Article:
Ramen Burgers

In the modern era of the food mashup, crowbarring one dish into another has become a kind of performance art, like competitive eating recalibrated from quantity to thought piece: your dinner as a Jeff Koons balloon. Some of these mashups work; some of them should be banned by the FDA. But a rare few of them are genius, not so much edible cultural fusion as a rip in the space-time continuum. The ramen burger is one of the latter — very silly, but genius nonetheless. It's pretty self-explanatory: a bun woven from ramen noodles and pan-fried, a burger made with chashu or beef, scallions and all kinds of special sauce. Sure, that sound you hear is purists screaming, but they scream a lot. This high-concept take on lowbrow food was dreamed up by Keizo Shimamoto, a computer programmer turned food blogger (aren't we all), who then brought his dream to the public. A large public. When he popped up with his burgers in a south Los Angeles food court, 1,000 people waited in line, starting at dawn, like the dish was a K-pop band. It has since turned up at food festivals and L.A. ramen shops, made by ramen chefs alongside their repeating bowls of tonkotsu. There are even rumors of a ramen burger shop coming to Hollywood. Will a ramen burger be as ubiquitous as gyoza and takoyaki on ramen shop menus? Highly doubtful. But it will be a very fun ride.

Kitchen Towels Standing in for Napkins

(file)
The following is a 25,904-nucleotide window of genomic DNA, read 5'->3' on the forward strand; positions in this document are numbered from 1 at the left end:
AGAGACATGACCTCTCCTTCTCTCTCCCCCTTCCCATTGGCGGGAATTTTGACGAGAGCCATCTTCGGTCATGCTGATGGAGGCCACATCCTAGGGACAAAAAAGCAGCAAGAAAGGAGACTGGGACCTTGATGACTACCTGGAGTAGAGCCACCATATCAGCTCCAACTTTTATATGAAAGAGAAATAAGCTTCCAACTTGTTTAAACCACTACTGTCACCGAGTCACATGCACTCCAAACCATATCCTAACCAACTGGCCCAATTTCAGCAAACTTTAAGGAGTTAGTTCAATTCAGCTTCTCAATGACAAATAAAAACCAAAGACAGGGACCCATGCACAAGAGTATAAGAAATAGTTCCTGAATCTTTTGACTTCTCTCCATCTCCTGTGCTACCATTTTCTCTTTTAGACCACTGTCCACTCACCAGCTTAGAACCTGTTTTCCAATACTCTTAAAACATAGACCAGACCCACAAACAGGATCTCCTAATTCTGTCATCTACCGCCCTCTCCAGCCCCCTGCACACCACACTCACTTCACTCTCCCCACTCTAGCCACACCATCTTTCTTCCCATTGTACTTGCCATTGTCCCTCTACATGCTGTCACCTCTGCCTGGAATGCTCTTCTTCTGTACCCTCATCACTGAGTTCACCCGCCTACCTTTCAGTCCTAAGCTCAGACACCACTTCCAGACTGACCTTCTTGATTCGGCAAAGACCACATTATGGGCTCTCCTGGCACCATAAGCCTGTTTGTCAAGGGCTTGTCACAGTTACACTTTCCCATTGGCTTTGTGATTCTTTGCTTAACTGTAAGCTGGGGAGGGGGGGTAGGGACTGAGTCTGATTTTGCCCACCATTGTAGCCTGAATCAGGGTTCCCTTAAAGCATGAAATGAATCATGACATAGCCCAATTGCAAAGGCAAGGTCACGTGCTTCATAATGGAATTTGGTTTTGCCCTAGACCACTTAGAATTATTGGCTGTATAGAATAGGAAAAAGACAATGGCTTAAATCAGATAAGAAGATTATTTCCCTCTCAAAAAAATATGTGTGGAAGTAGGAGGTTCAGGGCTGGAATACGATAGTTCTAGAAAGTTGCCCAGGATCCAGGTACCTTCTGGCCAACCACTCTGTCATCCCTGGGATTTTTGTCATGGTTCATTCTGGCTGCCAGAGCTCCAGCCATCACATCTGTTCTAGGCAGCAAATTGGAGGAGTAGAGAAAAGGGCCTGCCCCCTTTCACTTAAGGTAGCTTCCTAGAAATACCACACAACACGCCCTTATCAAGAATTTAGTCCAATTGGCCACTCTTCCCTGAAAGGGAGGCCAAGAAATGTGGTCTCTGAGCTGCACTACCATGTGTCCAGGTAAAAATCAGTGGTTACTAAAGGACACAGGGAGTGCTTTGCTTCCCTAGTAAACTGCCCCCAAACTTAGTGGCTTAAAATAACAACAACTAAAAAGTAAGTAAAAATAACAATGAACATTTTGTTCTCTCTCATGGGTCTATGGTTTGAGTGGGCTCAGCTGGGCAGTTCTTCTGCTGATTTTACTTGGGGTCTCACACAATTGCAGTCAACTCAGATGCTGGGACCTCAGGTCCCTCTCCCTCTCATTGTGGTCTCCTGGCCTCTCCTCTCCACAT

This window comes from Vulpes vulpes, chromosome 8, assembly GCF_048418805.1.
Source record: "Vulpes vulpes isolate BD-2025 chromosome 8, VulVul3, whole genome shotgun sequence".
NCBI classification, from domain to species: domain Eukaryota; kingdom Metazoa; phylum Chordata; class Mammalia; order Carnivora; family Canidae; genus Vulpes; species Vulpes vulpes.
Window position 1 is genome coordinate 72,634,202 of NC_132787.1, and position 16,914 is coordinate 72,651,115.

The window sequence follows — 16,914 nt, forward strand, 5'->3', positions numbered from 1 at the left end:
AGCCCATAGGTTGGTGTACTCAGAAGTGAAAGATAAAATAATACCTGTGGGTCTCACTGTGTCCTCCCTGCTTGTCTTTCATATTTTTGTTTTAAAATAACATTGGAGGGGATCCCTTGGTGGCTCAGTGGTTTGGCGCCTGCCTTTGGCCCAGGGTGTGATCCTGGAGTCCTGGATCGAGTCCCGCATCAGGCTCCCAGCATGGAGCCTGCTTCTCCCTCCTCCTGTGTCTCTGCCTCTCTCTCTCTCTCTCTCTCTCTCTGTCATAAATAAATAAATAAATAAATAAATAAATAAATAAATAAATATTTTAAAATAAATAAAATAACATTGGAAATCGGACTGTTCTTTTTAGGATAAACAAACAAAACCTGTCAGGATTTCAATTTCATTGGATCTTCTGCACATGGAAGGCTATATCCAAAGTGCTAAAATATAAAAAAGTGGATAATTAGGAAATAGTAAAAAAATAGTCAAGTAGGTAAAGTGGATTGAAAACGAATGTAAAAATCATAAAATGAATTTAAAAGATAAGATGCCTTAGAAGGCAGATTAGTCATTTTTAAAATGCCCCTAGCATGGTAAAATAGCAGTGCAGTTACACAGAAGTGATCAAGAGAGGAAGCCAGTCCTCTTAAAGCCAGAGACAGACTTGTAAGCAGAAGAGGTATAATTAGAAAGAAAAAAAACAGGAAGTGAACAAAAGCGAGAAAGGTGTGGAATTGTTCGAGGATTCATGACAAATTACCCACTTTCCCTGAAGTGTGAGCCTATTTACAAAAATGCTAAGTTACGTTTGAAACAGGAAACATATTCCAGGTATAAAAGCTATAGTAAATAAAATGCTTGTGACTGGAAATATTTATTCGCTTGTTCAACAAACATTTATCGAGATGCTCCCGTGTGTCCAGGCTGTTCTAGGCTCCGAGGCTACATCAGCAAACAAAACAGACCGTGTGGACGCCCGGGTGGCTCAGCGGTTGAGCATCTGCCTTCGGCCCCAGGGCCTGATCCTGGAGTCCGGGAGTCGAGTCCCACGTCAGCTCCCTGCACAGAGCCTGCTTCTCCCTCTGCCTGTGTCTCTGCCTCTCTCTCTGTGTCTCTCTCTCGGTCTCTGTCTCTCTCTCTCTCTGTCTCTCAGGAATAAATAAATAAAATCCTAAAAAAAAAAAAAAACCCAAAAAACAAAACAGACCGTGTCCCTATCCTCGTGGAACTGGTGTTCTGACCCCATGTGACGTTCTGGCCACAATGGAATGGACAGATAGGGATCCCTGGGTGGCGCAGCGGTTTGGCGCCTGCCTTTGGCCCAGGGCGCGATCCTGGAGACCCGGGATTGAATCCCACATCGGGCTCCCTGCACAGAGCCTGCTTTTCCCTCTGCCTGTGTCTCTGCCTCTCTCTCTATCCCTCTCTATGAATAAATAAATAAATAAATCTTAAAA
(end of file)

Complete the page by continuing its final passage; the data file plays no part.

When our most forward-thinking restaurateurs began putting kitchen towels on tables instead of napkins, it was endearing. Restaurants had been cautiously making a move toward a more casual presentation ever since the recession made spending a car payment on an ounce of caviar seem crass and insensitive. Bow-tied waiters and starched linens were out; approachable service and the warm comfort of casual dishtowels tied with butcher's twine were in. If the towels had remained an intermittent occurrence they might have maintained their initial appeal, but within just a few years they've appeared on the tables of every gastropub, farm-to-table restaurant and any other establishment that serves craft cocktails or brunch. They're everywhere. And many of them are beginning to look a little threadbare, as if they've been in service since the trend began. If daubing your face with unsightly linens doesn't affront you, consider the lint. All towels aren't created equally, and as they've grown in popularity, restaurants have increasingly come to rely on lower-quality fabric. Draped across the legs these inferior linens have an effect not unlike an unkempt Persian cat, leaving a fine veil of fuzz that requires half a roll of masking tape to remove. Certainly we'll get back to the white linen standard eventually — even the good trends fade. Let's relegate the kitchen towel to where it belongs: the kitchen bucket.